Originally published December 7, 2010 at 9:20 a.m., updated December 7, 2010 at 1:57 p.m.
Weather permitting, a North County rental home where a man allegedly built makeshift bombs and stored large amounts of explosive materials will be burned to the ground Thursday in an elaborate operation deemed the safest possible way to dispose of the highly volatile chemicals.
Authorities believe the controlled burn in the 1900 block of Via Scott in unincorporated Escondido will incinerate the unstable compounds found throughout the house without causing any detonations.
Still, residents of dozens of nearby homes have been directed to evacuate Wednesday evening as a safety and health precaution. Others who live somewhat farther from the contaminated home have been told to "shelter in place" during the blaze, which is expected to begin about 9 a.m., according to sheriff's officials.
George Djura Jakubec, 54, who lived in the now-condemned house with his wife, pleaded not guilty Monday to eight federal charges in the case and was ordered held without bail.
The Serbian native is charged with making and possessing destructive devices, as well as robbing three banks and trying to rob a fourth over the past two years. A federal indictment handed up last week alleges that Jakubec made destructive devices, including nine detonators and 13 grenade hulls, along with unknown quantities of high explosives.
Authorities have disclosed no suspected motive for the defendant's alleged bomb-making activities.
The purported crimes came to light Nov. 18, when a landscaper, 49-year-old Mario Garcia of Fallbrook, stepped on and detonated something akin to a mine in Jakubec's backyard, suffering serious injuries.
The hoard of hazardous compounds -- including substances used by suicide bombers and the so-called underwear and shoe bombers -- was "the largest quantity of these types of homemade explosives (ever found) at one place in the United States," Deputy District Attorney Terri Perez said at Jakubec's Nov. 22 arraignment in state court.
Perez told a judge the defendant had turned his home into a "bomb factory."
According to court records, Jakubec admitted to authorities that he had robbed three banks and kept explosives and other weapons at his home.
Investigators found at least nine pounds of highly volatile explosive compounds in the house, which is strewn throughout with piles of boxes, books, tools, plastic bottles, electronic components and other clutter. Much of the chemical cache was in glass jars, and some appeared to have been spilled on the floor of the home, officials said.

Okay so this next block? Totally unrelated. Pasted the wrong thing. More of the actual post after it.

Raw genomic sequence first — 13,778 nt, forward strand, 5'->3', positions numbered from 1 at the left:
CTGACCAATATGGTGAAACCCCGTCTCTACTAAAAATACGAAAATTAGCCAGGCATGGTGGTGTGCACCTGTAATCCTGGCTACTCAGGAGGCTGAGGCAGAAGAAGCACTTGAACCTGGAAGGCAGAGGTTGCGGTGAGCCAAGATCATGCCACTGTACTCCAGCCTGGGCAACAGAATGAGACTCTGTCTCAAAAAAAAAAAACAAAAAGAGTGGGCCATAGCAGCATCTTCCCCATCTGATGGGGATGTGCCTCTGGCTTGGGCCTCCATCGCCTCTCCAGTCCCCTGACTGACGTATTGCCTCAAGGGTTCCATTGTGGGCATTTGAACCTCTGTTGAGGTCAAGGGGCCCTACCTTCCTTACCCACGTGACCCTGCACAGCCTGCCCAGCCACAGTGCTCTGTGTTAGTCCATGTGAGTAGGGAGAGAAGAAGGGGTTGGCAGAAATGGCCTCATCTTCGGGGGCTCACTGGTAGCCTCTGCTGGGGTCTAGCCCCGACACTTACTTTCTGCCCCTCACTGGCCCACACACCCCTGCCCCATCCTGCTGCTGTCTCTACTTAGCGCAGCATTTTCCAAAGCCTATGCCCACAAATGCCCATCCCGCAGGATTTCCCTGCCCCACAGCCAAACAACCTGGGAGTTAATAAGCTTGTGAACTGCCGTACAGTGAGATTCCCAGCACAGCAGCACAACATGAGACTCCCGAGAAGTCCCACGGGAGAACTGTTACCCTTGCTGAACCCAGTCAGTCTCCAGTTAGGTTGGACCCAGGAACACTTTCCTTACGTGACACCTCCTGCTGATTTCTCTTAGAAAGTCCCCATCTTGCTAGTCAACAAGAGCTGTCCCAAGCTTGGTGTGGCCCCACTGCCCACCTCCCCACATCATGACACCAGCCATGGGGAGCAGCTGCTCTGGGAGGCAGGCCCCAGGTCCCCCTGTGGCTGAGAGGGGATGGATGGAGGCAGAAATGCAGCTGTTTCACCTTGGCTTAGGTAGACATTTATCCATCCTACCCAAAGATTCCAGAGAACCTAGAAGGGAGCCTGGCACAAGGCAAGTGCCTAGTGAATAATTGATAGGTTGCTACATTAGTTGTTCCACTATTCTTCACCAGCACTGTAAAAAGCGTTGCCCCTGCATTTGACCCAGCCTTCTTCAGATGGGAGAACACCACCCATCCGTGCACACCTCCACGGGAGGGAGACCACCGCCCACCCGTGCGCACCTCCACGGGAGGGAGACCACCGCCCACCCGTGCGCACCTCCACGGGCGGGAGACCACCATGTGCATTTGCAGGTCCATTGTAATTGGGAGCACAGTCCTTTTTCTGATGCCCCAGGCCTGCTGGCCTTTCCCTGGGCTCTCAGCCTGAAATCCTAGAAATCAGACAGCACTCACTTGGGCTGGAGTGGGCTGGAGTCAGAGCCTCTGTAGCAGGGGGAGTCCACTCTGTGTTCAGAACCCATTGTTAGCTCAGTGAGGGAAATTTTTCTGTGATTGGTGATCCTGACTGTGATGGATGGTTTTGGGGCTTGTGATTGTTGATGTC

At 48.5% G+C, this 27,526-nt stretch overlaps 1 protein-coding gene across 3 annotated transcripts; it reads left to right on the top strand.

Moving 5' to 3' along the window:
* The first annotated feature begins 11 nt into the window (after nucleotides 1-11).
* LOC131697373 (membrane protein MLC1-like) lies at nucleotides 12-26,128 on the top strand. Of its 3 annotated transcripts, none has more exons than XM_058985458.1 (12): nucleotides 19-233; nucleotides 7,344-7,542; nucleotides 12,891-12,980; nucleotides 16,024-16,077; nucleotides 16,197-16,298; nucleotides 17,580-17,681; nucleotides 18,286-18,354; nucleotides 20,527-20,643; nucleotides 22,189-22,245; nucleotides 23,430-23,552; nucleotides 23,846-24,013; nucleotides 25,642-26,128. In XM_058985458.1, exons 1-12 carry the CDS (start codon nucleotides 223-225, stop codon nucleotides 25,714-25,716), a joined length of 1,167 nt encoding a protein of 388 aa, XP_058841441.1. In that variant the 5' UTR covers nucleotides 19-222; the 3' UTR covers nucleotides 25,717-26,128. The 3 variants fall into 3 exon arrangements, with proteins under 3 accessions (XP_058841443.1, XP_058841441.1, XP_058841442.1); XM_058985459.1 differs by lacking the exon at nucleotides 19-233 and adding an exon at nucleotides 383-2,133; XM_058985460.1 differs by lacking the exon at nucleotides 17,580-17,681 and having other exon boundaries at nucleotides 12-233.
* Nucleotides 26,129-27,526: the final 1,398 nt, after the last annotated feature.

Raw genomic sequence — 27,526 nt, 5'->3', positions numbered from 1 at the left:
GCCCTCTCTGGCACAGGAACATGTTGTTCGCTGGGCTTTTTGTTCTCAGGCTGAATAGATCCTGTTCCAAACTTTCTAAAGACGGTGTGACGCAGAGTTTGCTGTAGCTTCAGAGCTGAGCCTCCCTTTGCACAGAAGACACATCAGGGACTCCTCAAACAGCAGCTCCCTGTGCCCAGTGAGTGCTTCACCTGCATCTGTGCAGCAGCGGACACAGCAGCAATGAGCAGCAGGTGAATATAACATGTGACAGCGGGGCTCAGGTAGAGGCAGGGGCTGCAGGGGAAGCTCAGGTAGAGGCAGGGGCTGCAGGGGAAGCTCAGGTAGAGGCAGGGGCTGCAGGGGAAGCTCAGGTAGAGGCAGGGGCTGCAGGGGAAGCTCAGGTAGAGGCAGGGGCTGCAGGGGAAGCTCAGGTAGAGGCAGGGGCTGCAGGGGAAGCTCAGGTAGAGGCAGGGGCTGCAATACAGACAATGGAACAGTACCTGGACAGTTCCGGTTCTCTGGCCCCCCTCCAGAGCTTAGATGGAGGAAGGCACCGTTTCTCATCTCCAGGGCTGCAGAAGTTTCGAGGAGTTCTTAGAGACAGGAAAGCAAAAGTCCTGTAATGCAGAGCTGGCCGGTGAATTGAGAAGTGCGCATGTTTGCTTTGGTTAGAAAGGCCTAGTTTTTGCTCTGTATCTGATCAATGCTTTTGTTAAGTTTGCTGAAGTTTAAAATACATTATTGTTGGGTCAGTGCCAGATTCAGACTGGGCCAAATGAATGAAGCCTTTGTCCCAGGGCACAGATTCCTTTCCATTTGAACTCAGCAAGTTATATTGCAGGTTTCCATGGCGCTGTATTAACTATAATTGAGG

Bomb experts eventually decided that a controlled fire was the only reasonable way to dispose of the bomb-making materials, the discovery of which prompted Gov. Arnold Schwarzenegger to declare the San Diego region a disaster area.
This morning, the county Board of Supervisors ratified a local emergency declaration that will allow authorities to torch the home. The panel approved the measure without discussion.
To prepare for the burn, crews erected a 16-foot-high metal-framed wall covered with fire-resistant dry wall alongside it to the north. The barrier, which also will be coated with flame-retardant gel, will protect the nearest neighbor's home, sheriff's spokeswoman Melissa Aquino said.
Workers also removed shrubs, trees and wooden fences that could catch fire during the blaze.
The county Air Pollution Control District installed a portable weather station on the roof of nearby Escondido Fire Department Fire Station 3 to get real-time readings and "minimize surprises" on the day of the burn, Aquino said.
Hazardous materials experts, meanwhile, have been strategizing on air monitoring to take place during the fire and planning for the subsequent cleanup task. The state Department of Toxic Substances Control has agreed to fund removal of all the debris from the site except for the house's concrete slab.
Sheriff's officials also have been meeting with Escondido police and firefighting personnel to plan the evacuation of dozens of homes and traffic-control measures that will be necessary on the day of the controlled fire, Aquino said.
A stretch of nearby Interstate 15 also will be closed during the operation as a precaution.